Tourism's back on the map in Turkey, helped along by a low lira, which means a low-cost holiday for Brits looking for ways to spend a failing pound. Numbers of domestic tourists are also on the rise, with more Turks than ever before holidaying in their own country.
Turkish property & economy news
Sports tourism is booming in Turkey, especially in the Mediterranean city of Antalya, a popular spot for sports teams and events. Investment in infrastructure and facilities means Turkey's share of the $200bn global sports tourism share will rise to $1bn this year, and as for the future: it's nothing but net for Turkey.
Turkey's new finance minister is also President Erdogan's son-in-law, and the relationship leaves investors wondering whether Berat Albayrak will go his own way, or follow his father-in-law's stance on opposing Central Bank interest rate hikes. Albayrak has recently commented that Turkey's economy is strong and stable.
In March, the US President announced 25 percent tariffs on imported steel and iron, causing China to retaliate with its own tariffs. The tariffs are likely to effect most world economies, but experts say Turkey can find a way to mitigate or even profit from the current circumstances by setting up US industrial zones and expanding into new markets.
Fifty million visitors by 2023 is an ambitious goal. But the Turkish government is confident it's reachable. Turkey's foreign minister recently reiterated the ambitious target, which would see tourist numbers increase by some 20 million in just five years. We look at the ways Turkey is planning to attract new markets and bolster existing ties.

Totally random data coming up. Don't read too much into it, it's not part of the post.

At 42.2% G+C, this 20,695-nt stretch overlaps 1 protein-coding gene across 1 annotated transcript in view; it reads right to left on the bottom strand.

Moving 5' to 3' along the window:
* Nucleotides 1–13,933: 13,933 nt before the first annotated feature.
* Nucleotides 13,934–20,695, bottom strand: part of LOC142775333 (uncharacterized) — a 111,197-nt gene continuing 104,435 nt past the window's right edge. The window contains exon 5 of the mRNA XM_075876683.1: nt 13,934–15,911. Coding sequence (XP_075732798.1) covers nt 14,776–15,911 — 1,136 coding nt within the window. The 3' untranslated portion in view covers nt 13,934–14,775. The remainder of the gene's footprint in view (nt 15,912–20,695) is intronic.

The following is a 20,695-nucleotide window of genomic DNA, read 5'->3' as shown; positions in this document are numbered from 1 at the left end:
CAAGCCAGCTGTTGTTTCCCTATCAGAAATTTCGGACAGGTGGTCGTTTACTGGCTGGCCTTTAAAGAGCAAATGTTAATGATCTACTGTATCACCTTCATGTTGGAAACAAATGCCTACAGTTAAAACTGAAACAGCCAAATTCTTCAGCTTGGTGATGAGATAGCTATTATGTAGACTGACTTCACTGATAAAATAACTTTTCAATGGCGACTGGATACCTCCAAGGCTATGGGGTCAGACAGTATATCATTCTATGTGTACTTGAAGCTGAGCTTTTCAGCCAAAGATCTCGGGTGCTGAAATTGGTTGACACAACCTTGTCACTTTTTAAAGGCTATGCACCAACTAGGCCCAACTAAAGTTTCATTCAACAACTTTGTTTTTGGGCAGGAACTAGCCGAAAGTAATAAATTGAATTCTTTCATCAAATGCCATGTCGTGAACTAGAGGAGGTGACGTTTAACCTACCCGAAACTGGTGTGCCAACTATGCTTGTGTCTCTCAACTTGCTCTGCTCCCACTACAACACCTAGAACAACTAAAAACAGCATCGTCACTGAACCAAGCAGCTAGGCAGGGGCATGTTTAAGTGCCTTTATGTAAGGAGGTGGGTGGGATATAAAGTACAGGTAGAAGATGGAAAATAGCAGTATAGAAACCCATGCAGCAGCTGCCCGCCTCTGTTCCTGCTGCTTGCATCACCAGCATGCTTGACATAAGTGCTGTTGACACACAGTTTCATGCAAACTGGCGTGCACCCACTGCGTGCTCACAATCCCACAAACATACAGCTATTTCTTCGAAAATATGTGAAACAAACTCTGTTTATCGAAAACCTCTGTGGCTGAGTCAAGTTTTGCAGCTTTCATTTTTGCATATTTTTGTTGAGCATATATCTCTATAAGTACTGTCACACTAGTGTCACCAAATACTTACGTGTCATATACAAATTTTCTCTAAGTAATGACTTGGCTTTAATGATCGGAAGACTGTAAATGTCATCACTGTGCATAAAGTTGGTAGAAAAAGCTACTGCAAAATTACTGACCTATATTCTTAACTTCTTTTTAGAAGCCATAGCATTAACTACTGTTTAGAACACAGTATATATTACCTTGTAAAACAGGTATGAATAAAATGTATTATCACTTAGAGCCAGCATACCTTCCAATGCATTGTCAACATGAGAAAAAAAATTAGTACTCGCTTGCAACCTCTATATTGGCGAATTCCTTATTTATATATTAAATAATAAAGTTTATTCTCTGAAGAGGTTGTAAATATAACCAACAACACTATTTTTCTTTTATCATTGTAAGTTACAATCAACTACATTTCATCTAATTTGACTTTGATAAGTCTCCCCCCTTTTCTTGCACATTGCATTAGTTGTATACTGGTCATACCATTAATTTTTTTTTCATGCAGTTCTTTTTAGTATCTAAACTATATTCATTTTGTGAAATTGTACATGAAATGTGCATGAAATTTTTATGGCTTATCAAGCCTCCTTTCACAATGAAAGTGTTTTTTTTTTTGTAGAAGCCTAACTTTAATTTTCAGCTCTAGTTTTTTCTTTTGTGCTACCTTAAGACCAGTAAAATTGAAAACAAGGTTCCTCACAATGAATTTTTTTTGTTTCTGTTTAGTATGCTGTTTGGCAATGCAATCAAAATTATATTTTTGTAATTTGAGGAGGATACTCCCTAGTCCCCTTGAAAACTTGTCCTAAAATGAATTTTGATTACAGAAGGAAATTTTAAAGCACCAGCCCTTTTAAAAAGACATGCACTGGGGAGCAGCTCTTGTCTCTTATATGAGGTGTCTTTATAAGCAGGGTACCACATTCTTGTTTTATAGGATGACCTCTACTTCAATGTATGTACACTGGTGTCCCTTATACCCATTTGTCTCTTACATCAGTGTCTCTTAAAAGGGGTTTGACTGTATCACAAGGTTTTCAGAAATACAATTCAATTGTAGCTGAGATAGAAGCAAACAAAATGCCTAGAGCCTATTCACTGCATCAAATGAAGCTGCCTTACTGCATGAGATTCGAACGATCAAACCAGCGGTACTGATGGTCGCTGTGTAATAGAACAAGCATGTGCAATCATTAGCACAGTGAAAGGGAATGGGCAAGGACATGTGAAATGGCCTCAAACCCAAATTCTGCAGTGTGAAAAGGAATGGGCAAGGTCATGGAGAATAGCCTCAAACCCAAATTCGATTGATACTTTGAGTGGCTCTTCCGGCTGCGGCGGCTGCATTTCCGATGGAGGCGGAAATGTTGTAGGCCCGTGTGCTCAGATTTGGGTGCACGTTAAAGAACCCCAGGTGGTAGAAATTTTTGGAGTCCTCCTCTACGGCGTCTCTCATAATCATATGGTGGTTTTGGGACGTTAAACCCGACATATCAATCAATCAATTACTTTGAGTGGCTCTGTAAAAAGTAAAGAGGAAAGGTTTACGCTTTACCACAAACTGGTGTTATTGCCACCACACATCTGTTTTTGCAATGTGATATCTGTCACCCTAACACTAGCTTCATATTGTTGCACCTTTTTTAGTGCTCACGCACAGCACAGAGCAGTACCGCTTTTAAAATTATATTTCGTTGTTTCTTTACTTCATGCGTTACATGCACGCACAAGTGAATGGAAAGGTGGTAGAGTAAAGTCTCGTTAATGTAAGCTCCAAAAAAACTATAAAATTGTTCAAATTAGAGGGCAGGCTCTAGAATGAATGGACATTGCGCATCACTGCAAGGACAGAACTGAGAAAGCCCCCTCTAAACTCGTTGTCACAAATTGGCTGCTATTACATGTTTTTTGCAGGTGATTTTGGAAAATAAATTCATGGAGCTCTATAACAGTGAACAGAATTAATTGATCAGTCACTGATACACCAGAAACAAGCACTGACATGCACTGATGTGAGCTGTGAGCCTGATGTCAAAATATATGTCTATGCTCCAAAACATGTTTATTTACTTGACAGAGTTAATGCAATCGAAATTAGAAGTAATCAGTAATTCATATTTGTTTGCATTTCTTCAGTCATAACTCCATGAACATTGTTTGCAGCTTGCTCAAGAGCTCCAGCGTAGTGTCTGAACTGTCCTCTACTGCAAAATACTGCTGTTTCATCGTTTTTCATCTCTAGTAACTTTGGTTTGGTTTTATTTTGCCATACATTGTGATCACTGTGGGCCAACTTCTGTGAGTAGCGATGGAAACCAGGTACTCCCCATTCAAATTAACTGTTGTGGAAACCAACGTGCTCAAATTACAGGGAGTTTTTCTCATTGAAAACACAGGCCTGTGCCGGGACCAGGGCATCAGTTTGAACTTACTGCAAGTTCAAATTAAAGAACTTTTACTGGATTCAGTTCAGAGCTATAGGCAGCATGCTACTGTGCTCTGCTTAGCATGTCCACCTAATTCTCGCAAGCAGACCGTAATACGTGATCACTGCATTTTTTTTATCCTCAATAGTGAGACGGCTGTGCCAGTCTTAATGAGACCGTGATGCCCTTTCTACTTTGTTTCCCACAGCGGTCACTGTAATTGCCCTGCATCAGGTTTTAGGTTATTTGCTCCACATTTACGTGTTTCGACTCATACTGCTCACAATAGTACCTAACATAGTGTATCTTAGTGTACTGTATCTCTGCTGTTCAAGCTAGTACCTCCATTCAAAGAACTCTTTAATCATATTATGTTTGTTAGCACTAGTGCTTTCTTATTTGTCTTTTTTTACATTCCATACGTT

Erdogan has cinched a victory in Turkey, with the president gaining a clear win over his opposition candidate, and his AK Party forming a majority coalition with its ally, MHP. Although Erdogan's majority has slipped, his continued rule means the country's economic future is secured, good news for anyone looking to invest in Turkey.
Turkey's economy expanded by 7.4% in the first quarter of the year, a result that's being lauded as a positive indication for annual growth, as well as an incentive for foreign investors looking to invest in Turkey's property, energy and industry sectors, which have overtaken service sectors to become the country's most targeted.
In ten days, Turks will head to the polls. What happens after that is the cause for much debate. Will Erdogan's ruling AK Party coalition manage to hold onto its majority? Or are we due to see change in the form of populist CHP leader Muharrem Ince? Whatever happens, it's clear: Erdogan's hold on power is not what it once was.
The announcement from Turkish Airlines that direct flights are now operating between London Gatwick and Bodrum Milas Airport has been met with excitement from Turkey's tourist industry. Formerly served by charter flights, Bodrum's links with the outside world are now stronger than ever, pushing property prices higher and bolstering the local economy.
Tourist numbers are looking healthy again in Turkey. The first five months of the year saw an increase in 700,000 tourists travelling to the southern city of Antalya. It's great news for the local economy and for anyone working in the tourism industry. The province is aiming for a total of 14 million tourists this year.
Golf is once again at the fore in Turkey, with record numbers of games expected to be played before the year's end. The country is once again on the tournament map, with international and local professionals set to play in golfing centre Belek, as well as Samsun, on the country's Black Sea.
A reported jump of 21.5 percent in the number of passengers travelling to Istanbul's Ataturk Airport is not only due to tourism, claims Property Turkey director Cameron Deggin. Istanbul's status as a global property investment hub has never been more assured, with investors from the Middle East queuing for investment property in the city's regenerating areas.